Normally the week leading up to Christmas, I notice how cheery people are. Even some who wouldn’t consider themselves “church people” are wishing others well and forgiving things they’d otherwise harp on for days. It’s around that time I wish what you probably wish – “can’t we have the Christmas Spirit all year long?”
But, we forget. Don’t we?
We forget so quickly, that even a day after Veteran’s Day or Mother’s Day, we’re back to ignoring the vets or taking the Moms for granted again. This year, I’m going to prolong Father’s Day not because I’m a father, but because there is something about the Lord we need to remember “all year long”:
He invites us to call Him “Father”… not for a day, but for always.
I’ve got no verse for you today. Just read the Old Testament. Look at how many times “remember” and “Lord” appear together.
Let me tell you a story to illustrate this.
A son is wheelchair bound. Cerebral palsy – can’t talk, walk, etc., but through technology, can communicate via computer. Google “Team Hoyt” or “Rick & Dick Hoyt” when you can.
The point for today is this: the son can’t run, bike, or swim, but His dad can – and at his son’s urging, went into training in his late 50s to do a 5K, and eventually a triathlon. This means he puts his crippled son in a raft and swims with son in tow, gets out of the water and onto a bike carrying his son in a seat on the bike, then runs, pushing a wheelchair that carries his son. For an Iron Man race, it’s a 2.5 mile swim, a 112 mile bike, and a 26.2 mile run – hard enough for one man to do on his own, but somehow this dad does them all for two.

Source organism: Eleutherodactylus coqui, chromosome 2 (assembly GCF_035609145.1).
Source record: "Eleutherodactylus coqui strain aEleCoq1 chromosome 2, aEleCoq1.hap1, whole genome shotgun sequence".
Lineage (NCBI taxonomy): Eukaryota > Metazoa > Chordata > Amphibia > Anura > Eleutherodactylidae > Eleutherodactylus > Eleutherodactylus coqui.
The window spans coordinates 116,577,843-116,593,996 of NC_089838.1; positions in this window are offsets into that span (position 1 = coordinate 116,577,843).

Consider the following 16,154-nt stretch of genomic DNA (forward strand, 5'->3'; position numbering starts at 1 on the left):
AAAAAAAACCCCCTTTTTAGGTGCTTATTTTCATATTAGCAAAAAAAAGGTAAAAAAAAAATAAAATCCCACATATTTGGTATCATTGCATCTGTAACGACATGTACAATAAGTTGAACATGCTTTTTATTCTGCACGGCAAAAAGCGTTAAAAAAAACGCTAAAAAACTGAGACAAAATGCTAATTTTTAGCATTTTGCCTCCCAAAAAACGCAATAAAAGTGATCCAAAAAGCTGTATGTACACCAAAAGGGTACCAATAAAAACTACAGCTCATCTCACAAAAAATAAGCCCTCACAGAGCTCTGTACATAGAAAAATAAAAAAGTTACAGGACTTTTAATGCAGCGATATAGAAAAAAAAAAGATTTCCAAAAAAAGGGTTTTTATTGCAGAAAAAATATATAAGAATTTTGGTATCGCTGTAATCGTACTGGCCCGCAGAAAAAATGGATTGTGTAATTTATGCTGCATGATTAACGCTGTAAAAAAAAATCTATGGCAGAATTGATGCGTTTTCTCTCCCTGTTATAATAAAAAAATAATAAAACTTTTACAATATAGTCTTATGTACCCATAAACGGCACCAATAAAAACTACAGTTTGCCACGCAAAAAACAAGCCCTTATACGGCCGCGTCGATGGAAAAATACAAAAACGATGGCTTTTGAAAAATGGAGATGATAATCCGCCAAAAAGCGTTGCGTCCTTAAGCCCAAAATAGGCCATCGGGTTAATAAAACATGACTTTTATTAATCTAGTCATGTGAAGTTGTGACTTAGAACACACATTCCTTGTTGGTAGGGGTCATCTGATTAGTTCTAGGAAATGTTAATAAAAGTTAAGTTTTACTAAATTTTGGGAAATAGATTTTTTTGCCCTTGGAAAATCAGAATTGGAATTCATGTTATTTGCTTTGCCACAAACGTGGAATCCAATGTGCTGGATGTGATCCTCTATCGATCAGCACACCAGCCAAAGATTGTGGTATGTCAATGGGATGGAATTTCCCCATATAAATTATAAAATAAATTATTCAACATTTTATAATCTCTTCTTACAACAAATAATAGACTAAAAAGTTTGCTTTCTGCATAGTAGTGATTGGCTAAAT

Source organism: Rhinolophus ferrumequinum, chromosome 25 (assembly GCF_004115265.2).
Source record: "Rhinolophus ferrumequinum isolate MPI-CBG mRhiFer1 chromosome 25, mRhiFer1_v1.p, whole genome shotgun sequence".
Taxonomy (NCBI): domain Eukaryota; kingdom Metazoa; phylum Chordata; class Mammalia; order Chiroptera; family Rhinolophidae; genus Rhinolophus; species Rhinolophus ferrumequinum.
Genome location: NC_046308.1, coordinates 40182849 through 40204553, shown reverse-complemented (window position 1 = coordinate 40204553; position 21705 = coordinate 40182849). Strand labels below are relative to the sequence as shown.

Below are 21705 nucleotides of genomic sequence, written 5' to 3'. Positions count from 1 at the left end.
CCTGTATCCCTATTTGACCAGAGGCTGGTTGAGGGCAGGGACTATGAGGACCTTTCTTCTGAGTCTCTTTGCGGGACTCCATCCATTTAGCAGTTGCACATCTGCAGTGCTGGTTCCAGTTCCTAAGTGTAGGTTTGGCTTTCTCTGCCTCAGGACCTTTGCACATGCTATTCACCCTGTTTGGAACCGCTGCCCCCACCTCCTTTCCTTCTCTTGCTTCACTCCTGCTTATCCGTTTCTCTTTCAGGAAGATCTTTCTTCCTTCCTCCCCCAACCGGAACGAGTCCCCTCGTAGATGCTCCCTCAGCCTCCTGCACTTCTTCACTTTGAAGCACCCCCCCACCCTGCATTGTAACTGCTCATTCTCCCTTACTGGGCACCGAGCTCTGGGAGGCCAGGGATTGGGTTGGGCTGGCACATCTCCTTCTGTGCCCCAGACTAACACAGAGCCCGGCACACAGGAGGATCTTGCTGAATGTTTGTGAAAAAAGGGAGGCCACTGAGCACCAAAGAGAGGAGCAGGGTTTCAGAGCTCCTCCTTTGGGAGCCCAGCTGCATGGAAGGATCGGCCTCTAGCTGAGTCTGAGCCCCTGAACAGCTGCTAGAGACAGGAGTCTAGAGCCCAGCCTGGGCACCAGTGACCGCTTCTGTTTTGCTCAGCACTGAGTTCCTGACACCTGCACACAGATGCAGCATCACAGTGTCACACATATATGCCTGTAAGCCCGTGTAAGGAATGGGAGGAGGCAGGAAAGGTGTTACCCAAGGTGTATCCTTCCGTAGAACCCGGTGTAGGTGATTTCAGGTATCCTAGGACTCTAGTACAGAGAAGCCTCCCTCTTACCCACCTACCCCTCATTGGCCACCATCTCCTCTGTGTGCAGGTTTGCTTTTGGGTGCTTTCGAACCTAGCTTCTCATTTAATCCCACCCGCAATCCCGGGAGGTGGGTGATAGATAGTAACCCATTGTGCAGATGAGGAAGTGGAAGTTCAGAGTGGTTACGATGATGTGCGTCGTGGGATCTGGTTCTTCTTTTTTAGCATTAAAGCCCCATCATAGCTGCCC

Father’s Day is a week behind us. Christmas is months away. Both can call us to reflect on our relationship with God in a unique and personal way. I’m not here to bother the single guys with thoughts of what it will be like, or isn’t yet like, to be a dad. I’m not here to challenge dads to “try harder”. My hope is that you’ll watch the video above and meditate on a couple of questions:
Q: What does the son really bring to the table when it comes to running an Iron Man Triathlon?
A: Could it be the same thing that you and I bring to the table when it comes to living righteously?
It’s been said that the only thing we bring to the equation of our salvation is our need for a Savior. What do you think? Some of us suffer from the “liability of ability”: the more gifted we are the more we think we made it all happen. This only leads to self reliance. Smaller package than what God desires for us.
In reality, we’re beggars telling other beggars where to get some bread. We’re quadriplegics being dragged, carried and pushed across the finish line of life. My favorite moment in this video is toward the end of the run where the son appears to be egging the crowd on as if to say “Look at my Dad! Give it up for my Dad!!!” His dad carried himself and his son through every mile of the race. What has God carried you through?
Humbled… How about you?
What if it can be Father’s Day everyday, beneath the wings of the Father of all creation who loves us enough to reach out to us even we are enemies of the cross? For the rest of the year, can we do better than the “Christmas Spirit”? Can we have the Father’s Day Spirit all year long? Can we all, everyday, just shout “Look at my Dad!”?